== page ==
Relations between health care expenditure and income: an application of local quantile regressions
AbstractIn this article, local relationship between per capita health care expenditure (HCE hereafter) and GDP is investigated with local quantile regressions. Logarithmic per capita GDP and HCE of 154 countries in 2001 and 25, 50 and 75% quantile regressions are considered. Three main findings are obtained from our empirical study. First, conditional distribution of per capita HCE on GDP is asymmetric. For lower GDP countries, the conditional distribution is skewed to the right which means less health care tends to be consumed. On the contrary, the conditional distribution is skewed to the left which implies more health care is apt to be consumed for high GDP countries. Second, variance of the conditional distribution is larger when per capita GDP is low and smaller when per capita GDP is high. This confirms the necessity of restricting the sample observations to OECD countries for holding the homogeneity of HCE when the conditional mean is considered. Third, whether health care is 'necessary' or 'luxury' depends on the level of per capita GDP. For 50% quantile, the income elasticity is significant >1 when per capita GDP is greater than US$ 1882 (ln(1882) = 7.56), which indicates that health care becomes luxury for countries with per capita GDP higher than US$ 1882. For 75% quantile, the elasticity is significantly >1 and health care becomes luxury for countries with per capita GDP higher than US$ 1737 (ln(1737) = 7.46). As to 25% quantile, the elasticity is significantly >1 and health care becomes luxury for countries with per capita GDP higher than US$ 1920 (ln(1920) = 7.56). These results indicate that health care is a necessity for 37 countries with per capita income lower than $ 1920 and is luxury for other countries.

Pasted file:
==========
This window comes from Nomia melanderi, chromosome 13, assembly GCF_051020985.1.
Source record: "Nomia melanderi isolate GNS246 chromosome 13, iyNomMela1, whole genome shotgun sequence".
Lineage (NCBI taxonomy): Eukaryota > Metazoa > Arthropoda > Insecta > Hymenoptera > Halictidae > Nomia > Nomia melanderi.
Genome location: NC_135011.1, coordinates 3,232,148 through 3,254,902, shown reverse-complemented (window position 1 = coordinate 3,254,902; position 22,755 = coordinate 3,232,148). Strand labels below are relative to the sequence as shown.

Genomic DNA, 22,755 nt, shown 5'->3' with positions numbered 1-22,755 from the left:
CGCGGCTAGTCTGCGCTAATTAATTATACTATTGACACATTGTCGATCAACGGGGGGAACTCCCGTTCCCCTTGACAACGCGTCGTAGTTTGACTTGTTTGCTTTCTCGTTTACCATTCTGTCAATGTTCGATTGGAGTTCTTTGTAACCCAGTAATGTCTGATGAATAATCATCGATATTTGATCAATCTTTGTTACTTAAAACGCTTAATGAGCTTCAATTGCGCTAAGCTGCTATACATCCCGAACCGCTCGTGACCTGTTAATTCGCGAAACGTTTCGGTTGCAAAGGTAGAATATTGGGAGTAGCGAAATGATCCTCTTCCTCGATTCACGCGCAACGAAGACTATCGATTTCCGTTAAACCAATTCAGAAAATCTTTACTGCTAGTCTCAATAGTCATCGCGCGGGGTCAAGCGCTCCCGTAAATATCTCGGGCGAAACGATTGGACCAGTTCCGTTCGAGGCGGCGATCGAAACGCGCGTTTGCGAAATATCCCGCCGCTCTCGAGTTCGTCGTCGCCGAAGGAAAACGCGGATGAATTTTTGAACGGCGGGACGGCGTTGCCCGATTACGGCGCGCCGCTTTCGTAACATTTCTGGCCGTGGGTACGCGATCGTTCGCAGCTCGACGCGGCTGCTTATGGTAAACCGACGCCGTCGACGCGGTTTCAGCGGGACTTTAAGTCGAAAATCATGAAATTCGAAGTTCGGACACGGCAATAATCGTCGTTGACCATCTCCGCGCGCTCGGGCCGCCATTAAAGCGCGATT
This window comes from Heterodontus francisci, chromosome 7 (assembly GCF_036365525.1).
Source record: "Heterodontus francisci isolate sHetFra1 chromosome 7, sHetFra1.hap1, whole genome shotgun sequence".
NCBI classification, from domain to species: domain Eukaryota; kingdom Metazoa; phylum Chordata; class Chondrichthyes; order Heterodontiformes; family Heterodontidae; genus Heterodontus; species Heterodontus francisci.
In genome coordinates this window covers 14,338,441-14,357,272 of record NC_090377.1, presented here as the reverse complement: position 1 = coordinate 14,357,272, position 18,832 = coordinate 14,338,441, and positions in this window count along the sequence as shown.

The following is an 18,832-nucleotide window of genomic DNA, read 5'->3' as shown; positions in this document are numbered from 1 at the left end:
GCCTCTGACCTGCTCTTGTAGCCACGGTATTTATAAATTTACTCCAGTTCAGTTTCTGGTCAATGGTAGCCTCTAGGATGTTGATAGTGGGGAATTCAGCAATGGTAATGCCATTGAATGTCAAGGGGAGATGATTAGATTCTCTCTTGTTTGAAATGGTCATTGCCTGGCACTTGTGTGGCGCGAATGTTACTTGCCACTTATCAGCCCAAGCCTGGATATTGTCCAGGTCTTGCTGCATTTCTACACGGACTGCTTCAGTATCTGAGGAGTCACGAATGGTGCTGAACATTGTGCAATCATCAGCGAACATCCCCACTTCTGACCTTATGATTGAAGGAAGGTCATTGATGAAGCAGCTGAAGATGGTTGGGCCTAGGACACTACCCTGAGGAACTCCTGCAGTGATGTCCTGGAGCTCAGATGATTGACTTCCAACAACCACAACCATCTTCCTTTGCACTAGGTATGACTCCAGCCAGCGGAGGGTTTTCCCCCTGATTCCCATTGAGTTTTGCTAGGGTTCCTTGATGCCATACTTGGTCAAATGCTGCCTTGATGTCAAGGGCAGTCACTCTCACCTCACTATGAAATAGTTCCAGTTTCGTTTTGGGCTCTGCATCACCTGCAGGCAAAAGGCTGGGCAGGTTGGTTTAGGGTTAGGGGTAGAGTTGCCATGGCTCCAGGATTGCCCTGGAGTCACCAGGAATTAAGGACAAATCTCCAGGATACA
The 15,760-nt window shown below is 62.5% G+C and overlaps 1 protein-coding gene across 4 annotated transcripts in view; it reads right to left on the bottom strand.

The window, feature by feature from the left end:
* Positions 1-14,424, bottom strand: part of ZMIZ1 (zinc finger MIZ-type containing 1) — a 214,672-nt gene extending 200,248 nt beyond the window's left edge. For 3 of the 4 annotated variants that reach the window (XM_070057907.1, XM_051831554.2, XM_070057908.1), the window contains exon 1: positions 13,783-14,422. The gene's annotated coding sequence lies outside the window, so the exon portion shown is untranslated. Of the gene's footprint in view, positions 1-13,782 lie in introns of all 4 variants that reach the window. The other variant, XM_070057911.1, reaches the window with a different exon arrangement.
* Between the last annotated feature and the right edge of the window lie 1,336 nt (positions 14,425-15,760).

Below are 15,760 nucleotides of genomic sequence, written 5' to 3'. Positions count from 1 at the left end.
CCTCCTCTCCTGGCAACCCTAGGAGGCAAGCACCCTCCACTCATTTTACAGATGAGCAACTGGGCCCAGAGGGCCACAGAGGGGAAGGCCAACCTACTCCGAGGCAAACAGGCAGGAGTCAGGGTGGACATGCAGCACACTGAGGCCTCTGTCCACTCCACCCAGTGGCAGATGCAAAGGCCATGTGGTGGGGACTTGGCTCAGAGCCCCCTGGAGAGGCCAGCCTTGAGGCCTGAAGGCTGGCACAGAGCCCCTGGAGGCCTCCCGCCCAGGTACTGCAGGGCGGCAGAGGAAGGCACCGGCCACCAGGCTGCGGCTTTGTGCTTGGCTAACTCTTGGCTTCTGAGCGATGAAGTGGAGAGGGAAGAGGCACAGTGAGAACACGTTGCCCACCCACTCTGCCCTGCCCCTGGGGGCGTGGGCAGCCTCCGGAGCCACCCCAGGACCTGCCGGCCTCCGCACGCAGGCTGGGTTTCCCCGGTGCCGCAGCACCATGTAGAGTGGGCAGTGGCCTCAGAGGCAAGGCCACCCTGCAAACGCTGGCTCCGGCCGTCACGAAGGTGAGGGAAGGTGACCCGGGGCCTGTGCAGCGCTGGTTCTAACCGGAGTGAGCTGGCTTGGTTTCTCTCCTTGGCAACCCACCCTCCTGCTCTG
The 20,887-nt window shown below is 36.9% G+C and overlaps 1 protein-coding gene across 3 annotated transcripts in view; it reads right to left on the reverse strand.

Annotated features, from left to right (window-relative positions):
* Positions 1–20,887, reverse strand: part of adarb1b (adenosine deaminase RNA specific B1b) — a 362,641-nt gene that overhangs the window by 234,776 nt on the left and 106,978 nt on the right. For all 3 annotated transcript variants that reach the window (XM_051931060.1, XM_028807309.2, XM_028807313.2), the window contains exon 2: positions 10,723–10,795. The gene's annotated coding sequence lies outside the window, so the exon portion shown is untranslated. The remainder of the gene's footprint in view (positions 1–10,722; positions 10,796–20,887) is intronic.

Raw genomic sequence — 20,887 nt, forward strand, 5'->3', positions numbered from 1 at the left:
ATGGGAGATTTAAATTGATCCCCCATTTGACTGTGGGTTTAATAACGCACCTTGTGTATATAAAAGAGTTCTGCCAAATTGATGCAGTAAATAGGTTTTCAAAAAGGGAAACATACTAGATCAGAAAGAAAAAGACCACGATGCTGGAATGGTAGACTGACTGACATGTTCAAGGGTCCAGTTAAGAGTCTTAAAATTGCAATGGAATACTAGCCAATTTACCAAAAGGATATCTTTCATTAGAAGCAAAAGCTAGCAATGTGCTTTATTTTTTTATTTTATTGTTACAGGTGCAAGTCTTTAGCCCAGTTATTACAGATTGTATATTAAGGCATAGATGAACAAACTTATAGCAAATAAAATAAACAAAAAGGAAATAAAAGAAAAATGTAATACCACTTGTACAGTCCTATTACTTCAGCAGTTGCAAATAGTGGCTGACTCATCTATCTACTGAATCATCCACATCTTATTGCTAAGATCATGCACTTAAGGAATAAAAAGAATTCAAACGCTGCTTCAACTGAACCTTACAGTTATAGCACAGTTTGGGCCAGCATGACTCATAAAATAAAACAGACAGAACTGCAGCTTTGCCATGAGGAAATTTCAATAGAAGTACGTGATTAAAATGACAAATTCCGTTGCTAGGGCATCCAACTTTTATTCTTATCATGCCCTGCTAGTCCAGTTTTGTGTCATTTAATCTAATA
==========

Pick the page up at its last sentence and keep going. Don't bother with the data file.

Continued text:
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Bibliographic InfoArticle provided by Taylor & Francis Journals in its journal Applied Economics Letters.
Volume (Year): 16 (2009)
Issue (Month): 2 ()
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